New York has Central Park – and Berlin boasts the popular Tiergarten Park! Ideal for a leisurely stroll, lying on the lawns or taking in some of the city’s sights.
For Berliners, Tiergarten Park is the city’s green lung – just like New York’s Central Park or London’s Hyde Park. Close to the city centre and bordering such major sights as the Brandenburg Gate or Potsdamer Platz, the forested grounds cover a spreading 210 hectares, nearly 519 acres – slightly more than Hyde Park.
Tiergarten Park is very much at the heart of Berlin life – attracting joggers, skaters, cyclists and walkers, as well as those who just want to relax in the sun. The park’s spreading green lawns are popular for family picnics, ball games or simply unwinding and taking it easy – an ideal place to recharge your batteries on a break from some serious shopping or seeing the sights.
Tiergarten Berlin: From royal hunting ground to public park
In the late seventeenth century, Friedrich III, then Elector of Brandenburg and Duke of Prussia, turned the former royal hunting grounds just outside the city into a “park for the pleasure of the general population”. Since then, Tiergarten Park has been re-designed a number of times, most substantially between 1833 and 1838. In this major makeover, Peter Joseph Lenné, Prussia’s leading landscape gardener, drew his inspiration from English models to transform the grounds and give the park the shape it still has today.
Tiergarten Park was badly damaged during the Second World War, especially in the fierce fighting around Berlin in the last year of the war. But it also suffered dramatically in the wake of the war. Facing an acute lack of coal in winter 1945/6, Berliners cut down what was left of the park’s trees as fuel, nearly deforesting the entire area. Tiergarten Park was replanted with trees from 1949, largely thanks to the many donations of trees from across Germany.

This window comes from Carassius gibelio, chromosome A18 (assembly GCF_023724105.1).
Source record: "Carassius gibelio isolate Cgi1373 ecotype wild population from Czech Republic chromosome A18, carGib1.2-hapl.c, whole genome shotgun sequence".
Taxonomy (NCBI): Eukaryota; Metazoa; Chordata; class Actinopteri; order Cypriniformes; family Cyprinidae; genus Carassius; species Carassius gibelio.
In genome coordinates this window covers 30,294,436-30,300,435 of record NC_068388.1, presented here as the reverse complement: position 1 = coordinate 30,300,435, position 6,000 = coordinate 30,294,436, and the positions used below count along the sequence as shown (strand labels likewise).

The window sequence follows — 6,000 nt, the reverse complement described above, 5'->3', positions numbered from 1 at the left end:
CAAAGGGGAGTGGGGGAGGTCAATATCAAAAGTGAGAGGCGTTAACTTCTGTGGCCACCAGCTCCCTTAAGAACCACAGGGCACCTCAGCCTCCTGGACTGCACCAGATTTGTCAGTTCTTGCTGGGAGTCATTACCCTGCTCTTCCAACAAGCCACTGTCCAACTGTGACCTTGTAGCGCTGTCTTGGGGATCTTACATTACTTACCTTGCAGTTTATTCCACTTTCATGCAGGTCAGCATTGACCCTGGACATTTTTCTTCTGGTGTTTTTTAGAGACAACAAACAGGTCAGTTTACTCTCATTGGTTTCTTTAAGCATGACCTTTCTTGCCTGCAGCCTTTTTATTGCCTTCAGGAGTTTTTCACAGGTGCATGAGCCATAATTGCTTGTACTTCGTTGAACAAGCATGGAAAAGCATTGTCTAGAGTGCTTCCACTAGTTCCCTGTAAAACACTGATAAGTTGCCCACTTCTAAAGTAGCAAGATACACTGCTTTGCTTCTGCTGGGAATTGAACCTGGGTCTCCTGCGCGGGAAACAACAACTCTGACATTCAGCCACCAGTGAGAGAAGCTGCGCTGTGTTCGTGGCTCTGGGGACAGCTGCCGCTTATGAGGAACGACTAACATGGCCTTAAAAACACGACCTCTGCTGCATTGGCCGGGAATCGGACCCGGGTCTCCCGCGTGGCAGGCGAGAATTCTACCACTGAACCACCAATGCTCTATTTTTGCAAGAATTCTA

Memorials, the English Garden and a beer garden by a lake
Tiergarten Park not only offers winding tree-lined paths and open green spaces, but is also home to many interesting memorials as well as cultural and political sights. Close to the Brandenburg Gate, you can find the Soviet war memorial and the Global Stone peace project. Further on into the park, the arts and exhibition centre Haus der Kulturen der Welt is set attractively on the banks of the River Spree. The Office of the Federal President adjacent to Bellevue Palace, the official residence of the President of Germany, is to the west. Here too, you can find the Victory Column (Siegessäule) with its panoramic views of the city.
The Tea House, with its attractive terrace and views of the landscaped parkland, is also nearby.
For a waterside location, the Café am neuen See to the south is set on the shore of a small lake. The café’s beer garden is open almost all year round – and if it’s too cold to enjoy sitting outside, you can warm yourself by the fire indoors. From here, it’s only a short walk to the German Resistance Memorial Centre or the memorials for political activists Karl Liebknecht and Rosa Luxemburg.
The sound of music in the park – every Sunday in summer!
Summer visitors to Tiergarten Park on a Sunday might well hear the sound of a rather unusual musical instrument – the bells played by a carillon. Built close to today’s Haus der Kulturen der Welt, the carillon in Tiergarten Park was opened in 1987 as part of Berlin’s 750th anniversary celebrations. The tower, which soars 42 metres high, has 68 bells – making it the world’s fourth largest carillon.
Open-air gas lantern museum
Once Berlin’s streets were lit with gas lanterns – and in some areas, they still are. To commemorate this historical form of street lighting, an open-air museum was established close to Tiergarten S-Bahn station in 1978. Today, the collection, which is permanently open to visitors, comprises nearly 100 gas lanterns from Berlin and other cities. When dusk falls, the lanterns are switched on, lighting up the paths in the park with their soft yellow light.